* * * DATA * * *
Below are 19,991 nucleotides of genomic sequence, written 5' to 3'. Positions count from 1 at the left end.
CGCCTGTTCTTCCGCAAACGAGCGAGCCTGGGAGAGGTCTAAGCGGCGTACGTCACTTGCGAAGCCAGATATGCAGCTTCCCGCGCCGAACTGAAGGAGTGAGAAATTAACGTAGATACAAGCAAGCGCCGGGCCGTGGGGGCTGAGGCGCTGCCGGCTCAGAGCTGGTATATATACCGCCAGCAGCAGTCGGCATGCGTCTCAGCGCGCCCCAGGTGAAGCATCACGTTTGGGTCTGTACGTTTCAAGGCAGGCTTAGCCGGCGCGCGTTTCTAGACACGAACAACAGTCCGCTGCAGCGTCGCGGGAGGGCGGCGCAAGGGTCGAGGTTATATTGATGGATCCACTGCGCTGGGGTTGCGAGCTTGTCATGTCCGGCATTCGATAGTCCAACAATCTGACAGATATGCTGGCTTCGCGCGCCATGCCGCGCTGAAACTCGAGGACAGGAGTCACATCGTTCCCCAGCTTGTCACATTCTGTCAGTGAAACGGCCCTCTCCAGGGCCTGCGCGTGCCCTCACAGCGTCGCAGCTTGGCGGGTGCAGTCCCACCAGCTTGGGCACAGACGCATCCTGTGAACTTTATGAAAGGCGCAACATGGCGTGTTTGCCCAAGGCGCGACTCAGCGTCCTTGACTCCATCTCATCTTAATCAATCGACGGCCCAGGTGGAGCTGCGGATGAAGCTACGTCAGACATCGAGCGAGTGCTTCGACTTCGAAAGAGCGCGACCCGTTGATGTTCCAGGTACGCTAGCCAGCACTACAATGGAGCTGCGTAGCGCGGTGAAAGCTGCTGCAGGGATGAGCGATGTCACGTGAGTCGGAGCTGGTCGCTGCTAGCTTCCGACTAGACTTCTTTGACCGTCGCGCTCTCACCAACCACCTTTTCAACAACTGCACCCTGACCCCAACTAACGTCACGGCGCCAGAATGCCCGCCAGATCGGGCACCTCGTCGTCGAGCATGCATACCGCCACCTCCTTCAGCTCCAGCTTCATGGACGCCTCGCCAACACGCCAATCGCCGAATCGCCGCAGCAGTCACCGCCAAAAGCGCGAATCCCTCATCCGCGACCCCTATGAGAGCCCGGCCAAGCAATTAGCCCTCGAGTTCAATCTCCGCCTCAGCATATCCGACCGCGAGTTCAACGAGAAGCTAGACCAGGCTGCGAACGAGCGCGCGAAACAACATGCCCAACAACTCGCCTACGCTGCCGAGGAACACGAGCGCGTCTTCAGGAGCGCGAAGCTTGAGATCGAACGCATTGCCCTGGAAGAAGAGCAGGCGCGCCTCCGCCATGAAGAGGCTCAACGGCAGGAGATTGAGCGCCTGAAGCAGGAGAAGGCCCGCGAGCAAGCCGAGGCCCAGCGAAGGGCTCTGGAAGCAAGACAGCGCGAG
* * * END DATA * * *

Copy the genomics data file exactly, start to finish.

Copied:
Below are 19,991 nucleotides of genomic sequence, written 5' to 3'. Positions count from 1 at the left end.
CGCCTGTTCTTCCGCAAACGAGCGAGCCTGGGAGAGGTCTAAGCGGCGTACGTCACTTGCGAAGCCAGATATGCAGCTTCCCGCGCCGAACTGAAGGAGTGAGAAATTAACGTAGATACAAGCAAGCGCCGGGCCGTGGGGGCTGAGGCGCTGCCGGCTCAGAGCTGGTATATATACCGCCAGCAGCAGTCGGCATGCGTCTCAGCGCGCCCCAGGTGAAGCATCACGTTTGGGTCTGTACGTTTCAAGGCAGGCTTAGCCGGCGCGCGTTTCTAGACACGAACAACAGTCCGCTGCAGCGTCGCGGGAGGGCGGCGCAAGGGTCGAGGTTATATTGATGGATCCACTGCGCTGGGGTTGCGAGCTTGTCATGTCCGGCATTCGATAGTCCAACAATCTGACAGATATGCTGGCTTCGCGCGCCATGCCGCGCTGAAACTCGAGGACAGGAGTCACATCGTTCCCCAGCTTGTCACATTCTGTCAGTGAAACGGCCCTCTCCAGGGCCTGCGCGTGCCCTCACAGCGTCGCAGCTTGGCGGGTGCAGTCCCACCAGCTTGGGCACAGACGCATCCTGTGAACTTTATGAAAGGCGCAACATGGCGTGTTTGCCCAAGGCGCGACTCAGCGTCCTTGACTCCATCTCATCTTAATCAATCGACGGCCCAGGTGGAGCTGCGGATGAAGCTACGTCAGACATCGAGCGAGTGCTTCGACTTCGAAAGAGCGCGACCCGTTGATGTTCCAGGTACGCTAGCCAGCACTACAATGGAGCTGCGTAGCGCGGTGAAAGCTGCTGCAGGGATGAGCGATGTCACGTGAGTCGGAGCTGGTCGCTGCTAGCTTCCGACTAGACTTCTTTGACCGTCGCGCTCTCACCAACCACCTTTTCAACAACTGCACCCTGACCCCAACTAACGTCACGGCGCCAGAATGCCCGCCAGATCGGGCACCTCGTCGTCGAGCATGCATACCGCCACCTCCTTCAGCTCCAGCTTCATGGACGCCTCGCCAACACGCCAATCGCCGAATCGCCGCAGCAGTCACCGCCAAAAGCGCGAATCCCTCATCCGCGACCCCTATGAGAGCCCGGCCAAGCAATTAGCCCTCGAGTTCAATCTCCGCCTCAGCATATCCGACCGCGAGTTCAACGAGAAGCTAGACCAGGCTGCGAACGAGCGCGCGAAACAACATGCCCAACAACTCGCCTACGCTGCCGAGGAACACGAGCGCGTCTTCAGGAGCGCGAAGCTTGAGATCGAACGCATTGCCCTGGAAGAAGAGCAGGCGCGCCTCCGCCATGAAGAGGCTCAACGGCAGGAGATTGAGCGCCTGAAGCAGGAGAAGGCCCGCGAGCAAGCCGAGGCCCAGCGAAGGGCTCTGGAAGCAAGACAGCGCGAG